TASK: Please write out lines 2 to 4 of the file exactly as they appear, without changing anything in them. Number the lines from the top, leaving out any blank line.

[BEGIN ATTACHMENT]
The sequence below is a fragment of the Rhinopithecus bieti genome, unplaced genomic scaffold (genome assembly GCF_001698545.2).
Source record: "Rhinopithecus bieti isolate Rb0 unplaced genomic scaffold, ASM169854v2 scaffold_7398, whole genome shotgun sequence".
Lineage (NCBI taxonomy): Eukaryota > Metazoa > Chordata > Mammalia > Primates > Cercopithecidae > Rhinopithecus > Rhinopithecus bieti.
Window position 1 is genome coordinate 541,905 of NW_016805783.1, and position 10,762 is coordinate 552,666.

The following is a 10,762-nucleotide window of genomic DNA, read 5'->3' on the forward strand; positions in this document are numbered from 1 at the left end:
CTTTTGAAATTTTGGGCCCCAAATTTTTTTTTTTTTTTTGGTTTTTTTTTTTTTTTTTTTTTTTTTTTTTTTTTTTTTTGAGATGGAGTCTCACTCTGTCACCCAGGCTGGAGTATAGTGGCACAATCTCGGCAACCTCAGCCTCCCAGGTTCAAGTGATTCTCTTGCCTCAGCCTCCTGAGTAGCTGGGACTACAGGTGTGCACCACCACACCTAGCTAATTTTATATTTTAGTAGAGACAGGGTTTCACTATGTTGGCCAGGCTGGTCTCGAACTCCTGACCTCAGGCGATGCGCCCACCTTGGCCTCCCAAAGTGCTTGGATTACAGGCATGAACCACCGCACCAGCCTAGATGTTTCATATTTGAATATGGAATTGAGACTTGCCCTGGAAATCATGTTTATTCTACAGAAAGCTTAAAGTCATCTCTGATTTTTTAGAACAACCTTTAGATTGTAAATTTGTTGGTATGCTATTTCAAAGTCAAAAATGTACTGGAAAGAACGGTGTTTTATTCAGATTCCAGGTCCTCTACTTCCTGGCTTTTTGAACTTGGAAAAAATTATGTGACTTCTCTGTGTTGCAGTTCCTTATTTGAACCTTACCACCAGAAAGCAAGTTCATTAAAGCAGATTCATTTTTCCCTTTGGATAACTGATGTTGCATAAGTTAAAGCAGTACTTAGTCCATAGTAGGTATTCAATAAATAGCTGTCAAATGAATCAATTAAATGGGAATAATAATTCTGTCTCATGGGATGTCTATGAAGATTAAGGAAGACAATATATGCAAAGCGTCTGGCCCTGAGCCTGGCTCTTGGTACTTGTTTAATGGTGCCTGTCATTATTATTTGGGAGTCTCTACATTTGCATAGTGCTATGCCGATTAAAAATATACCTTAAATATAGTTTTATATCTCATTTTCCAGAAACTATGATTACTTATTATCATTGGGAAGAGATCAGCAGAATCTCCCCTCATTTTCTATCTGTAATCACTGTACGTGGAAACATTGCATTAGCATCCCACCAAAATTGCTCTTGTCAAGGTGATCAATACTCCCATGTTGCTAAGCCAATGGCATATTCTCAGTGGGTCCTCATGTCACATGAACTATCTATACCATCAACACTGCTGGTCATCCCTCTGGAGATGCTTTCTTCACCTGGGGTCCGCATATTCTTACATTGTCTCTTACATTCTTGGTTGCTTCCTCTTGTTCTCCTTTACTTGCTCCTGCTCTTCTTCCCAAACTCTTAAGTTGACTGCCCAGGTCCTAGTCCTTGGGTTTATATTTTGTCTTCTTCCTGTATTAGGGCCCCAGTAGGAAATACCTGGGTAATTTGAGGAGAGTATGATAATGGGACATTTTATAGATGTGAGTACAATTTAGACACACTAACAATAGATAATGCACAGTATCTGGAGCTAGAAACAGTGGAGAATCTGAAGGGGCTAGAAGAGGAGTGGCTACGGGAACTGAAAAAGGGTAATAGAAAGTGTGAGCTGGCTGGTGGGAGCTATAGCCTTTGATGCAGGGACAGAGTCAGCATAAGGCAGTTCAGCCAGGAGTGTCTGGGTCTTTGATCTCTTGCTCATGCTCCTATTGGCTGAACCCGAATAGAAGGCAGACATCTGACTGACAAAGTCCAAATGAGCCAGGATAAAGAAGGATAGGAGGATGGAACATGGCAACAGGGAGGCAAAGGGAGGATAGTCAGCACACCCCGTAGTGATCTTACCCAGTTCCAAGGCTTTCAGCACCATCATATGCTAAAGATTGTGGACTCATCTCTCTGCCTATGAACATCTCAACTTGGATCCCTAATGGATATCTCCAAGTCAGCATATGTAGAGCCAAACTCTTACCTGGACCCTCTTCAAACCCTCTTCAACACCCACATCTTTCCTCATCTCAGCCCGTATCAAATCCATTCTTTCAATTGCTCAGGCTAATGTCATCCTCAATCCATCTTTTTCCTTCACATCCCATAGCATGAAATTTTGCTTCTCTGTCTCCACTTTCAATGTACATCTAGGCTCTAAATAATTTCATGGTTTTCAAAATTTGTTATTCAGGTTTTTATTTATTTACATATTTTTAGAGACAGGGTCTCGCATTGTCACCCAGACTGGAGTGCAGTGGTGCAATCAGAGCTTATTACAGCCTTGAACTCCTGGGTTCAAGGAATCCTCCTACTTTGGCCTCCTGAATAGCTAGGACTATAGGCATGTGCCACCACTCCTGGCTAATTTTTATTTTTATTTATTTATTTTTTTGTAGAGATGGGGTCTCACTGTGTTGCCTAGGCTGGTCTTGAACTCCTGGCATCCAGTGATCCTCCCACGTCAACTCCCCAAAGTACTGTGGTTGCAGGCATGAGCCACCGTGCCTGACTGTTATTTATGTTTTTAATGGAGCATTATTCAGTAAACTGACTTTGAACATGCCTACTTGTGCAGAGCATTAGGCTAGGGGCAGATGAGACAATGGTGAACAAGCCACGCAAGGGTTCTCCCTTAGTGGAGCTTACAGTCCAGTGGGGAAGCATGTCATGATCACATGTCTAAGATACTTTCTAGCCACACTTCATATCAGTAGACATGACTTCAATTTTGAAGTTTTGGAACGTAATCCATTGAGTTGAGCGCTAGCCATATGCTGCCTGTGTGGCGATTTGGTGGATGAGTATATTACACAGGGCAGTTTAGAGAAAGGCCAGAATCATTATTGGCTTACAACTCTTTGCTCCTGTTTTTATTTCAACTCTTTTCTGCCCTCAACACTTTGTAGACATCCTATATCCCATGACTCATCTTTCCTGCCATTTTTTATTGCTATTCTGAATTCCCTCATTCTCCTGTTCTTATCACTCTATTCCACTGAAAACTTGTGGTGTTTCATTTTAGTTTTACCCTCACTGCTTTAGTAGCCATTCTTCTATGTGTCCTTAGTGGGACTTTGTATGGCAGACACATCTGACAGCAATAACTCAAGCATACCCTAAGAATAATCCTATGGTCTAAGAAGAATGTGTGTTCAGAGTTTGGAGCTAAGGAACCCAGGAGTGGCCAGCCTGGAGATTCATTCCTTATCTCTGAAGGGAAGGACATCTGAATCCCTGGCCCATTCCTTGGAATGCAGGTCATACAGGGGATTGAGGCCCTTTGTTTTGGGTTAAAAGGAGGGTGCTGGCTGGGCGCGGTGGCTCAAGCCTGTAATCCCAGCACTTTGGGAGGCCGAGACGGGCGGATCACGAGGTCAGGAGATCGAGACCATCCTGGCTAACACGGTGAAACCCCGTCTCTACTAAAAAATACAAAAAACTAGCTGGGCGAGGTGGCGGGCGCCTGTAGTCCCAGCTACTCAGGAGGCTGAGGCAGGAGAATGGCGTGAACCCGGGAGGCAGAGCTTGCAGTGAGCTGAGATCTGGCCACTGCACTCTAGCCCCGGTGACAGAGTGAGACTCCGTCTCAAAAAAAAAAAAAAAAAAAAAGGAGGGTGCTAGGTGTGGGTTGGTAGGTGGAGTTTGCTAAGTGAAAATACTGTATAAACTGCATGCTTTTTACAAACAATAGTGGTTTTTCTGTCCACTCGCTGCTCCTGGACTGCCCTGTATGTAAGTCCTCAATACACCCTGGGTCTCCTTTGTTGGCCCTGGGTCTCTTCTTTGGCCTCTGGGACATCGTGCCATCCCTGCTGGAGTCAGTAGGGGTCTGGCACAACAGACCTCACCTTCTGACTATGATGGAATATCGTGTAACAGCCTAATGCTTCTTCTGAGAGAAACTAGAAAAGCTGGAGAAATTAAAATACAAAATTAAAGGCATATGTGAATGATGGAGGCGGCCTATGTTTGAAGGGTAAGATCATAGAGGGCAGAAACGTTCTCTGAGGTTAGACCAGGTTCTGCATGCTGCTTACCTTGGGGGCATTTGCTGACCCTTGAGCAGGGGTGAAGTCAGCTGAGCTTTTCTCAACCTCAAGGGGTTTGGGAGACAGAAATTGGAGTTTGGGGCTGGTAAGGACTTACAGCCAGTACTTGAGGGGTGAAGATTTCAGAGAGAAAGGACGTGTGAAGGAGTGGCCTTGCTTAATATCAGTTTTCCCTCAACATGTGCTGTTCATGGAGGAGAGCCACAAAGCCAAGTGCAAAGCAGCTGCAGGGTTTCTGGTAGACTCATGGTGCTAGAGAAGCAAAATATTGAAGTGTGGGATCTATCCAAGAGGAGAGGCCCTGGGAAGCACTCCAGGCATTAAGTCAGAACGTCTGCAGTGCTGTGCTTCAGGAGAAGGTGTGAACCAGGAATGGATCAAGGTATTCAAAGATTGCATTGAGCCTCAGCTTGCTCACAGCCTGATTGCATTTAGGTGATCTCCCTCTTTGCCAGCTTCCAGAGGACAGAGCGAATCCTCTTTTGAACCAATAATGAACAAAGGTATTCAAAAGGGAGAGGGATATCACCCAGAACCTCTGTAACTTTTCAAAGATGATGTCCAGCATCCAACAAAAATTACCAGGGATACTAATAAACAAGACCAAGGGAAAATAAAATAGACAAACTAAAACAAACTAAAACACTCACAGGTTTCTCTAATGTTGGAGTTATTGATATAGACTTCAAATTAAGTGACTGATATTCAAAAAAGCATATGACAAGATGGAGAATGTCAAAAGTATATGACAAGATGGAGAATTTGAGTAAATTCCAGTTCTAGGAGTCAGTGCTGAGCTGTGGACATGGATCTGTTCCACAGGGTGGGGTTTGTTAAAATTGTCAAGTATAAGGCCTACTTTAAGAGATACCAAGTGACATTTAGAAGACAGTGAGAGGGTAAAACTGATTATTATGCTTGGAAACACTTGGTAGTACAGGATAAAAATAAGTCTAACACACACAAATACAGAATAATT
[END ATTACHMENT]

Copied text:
Source record: "Rhinopithecus bieti isolate Rb0 unplaced genomic scaffold, ASM169854v2 scaffold_7398, whole genome shotgun sequence".
Lineage (NCBI taxonomy): Eukaryota > Metazoa > Chordata > Mammalia > Primates > Cercopithecidae > Rhinopithecus > Rhinopithecus bieti.
Window position 1 is genome coordinate 541,905 of NW_016805783.1, and position 10,762 is coordinate 552,666.